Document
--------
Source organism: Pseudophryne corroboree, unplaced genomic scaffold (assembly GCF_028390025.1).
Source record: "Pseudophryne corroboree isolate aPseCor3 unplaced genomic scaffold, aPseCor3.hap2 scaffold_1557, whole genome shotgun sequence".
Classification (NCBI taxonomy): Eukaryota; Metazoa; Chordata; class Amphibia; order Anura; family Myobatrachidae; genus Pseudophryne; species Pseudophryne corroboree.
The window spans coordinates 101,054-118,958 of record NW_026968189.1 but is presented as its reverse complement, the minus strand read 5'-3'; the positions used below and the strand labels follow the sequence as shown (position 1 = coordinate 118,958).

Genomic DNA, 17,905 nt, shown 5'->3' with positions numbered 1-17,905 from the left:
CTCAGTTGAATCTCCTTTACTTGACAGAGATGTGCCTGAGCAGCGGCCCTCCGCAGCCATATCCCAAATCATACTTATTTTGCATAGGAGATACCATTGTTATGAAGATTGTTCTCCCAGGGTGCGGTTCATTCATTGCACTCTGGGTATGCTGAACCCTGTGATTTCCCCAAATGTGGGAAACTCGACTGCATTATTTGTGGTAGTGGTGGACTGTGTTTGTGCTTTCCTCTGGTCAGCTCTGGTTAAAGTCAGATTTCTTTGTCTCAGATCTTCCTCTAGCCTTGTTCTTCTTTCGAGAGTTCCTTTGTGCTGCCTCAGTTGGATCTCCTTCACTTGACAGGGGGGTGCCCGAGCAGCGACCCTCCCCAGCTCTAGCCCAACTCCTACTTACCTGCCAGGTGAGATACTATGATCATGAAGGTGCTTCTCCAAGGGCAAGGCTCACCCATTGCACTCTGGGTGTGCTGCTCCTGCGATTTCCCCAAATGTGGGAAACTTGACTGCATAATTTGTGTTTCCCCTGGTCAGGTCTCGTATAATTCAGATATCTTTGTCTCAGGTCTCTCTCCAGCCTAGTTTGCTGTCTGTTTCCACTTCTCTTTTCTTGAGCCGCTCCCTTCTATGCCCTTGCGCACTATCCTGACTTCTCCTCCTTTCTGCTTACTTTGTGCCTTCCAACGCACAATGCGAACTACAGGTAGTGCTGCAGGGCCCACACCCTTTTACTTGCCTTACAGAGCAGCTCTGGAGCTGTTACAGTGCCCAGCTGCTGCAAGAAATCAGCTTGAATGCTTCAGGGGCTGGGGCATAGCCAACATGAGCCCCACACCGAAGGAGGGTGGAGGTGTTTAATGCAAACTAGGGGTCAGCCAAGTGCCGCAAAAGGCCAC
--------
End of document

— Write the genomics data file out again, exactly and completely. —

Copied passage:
Source organism: Pseudophryne corroboree, unplaced genomic scaffold (assembly GCF_028390025.1).
Source record: "Pseudophryne corroboree isolate aPseCor3 unplaced genomic scaffold, aPseCor3.hap2 scaffold_1557, whole genome shotgun sequence".
Classification (NCBI taxonomy): Eukaryota; Metazoa; Chordata; class Amphibia; order Anura; family Myobatrachidae; genus Pseudophryne; species Pseudophryne corroboree.
The window spans coordinates 101,054-118,958 of record NW_026968189.1 but is presented as its reverse complement, the minus strand read 5'-3'; the positions used below and the strand labels follow the sequence as shown (position 1 = coordinate 118,958).

Genomic DNA, 17,905 nt, shown 5'->3' with positions numbered 1-17,905 from the left:
CTCAGTTGAATCTCCTTTACTTGACAGAGATGTGCCTGAGCAGCGGCCCTCCGCAGCCATATCCCAAATCATACTTATTTTGCATAGGAGATACCATTGTTATGAAGATTGTTCTCCCAGGGTGCGGTTCATTCATTGCACTCTGGGTATGCTGAACCCTGTGATTTCCCCAAATGTGGGAAACTCGACTGCATTATTTGTGGTAGTGGTGGACTGTGTTTGTGCTTTCCTCTGGTCAGCTCTGGTTAAAGTCAGATTTCTTTGTCTCAGATCTTCCTCTAGCCTTGTTCTTCTTTCGAGAGTTCCTTTGTGCTGCCTCAGTTGGATCTCCTTCACTTGACAGGGGGGTGCCCGAGCAGCGACCCTCCCCAGCTCTAGCCCAACTCCTACTTACCTGCCAGGTGAGATACTATGATCATGAAGGTGCTTCTCCAAGGGCAAGGCTCACCCATTGCACTCTGGGTGTGCTGCTCCTGCGATTTCCCCAAATGTGGGAAACTTGACTGCATAATTTGTGTTTCCCCTGGTCAGGTCTCGTATAATTCAGATATCTTTGTCTCAGGTCTCTCTCCAGCCTAGTTTGCTGTCTGTTTCCACTTCTCTTTTCTTGAGCCGCTCCCTTCTATGCCCTTGCGCACTATCCTGACTTCTCCTCCTTTCTGCTTACTTTGTGCCTTCCAACGCACAATGCGAACTACAGGTAGTGCTGCAGGGCCCACACCCTTTTACTTGCCTTACAGAGCAGCTCTGGAGCTGTTACAGTGCCCAGCTGCTGCAAGAAATCAGCTTGAATGCTTCAGGGGCTGGGGCATAGCCAACATGAGCCCCACACCGAAGGAGGGTGGAGGTGTTTAATGCAAACTAGGGGTCAGCCAAGTGCCGCAAAAGGCCAC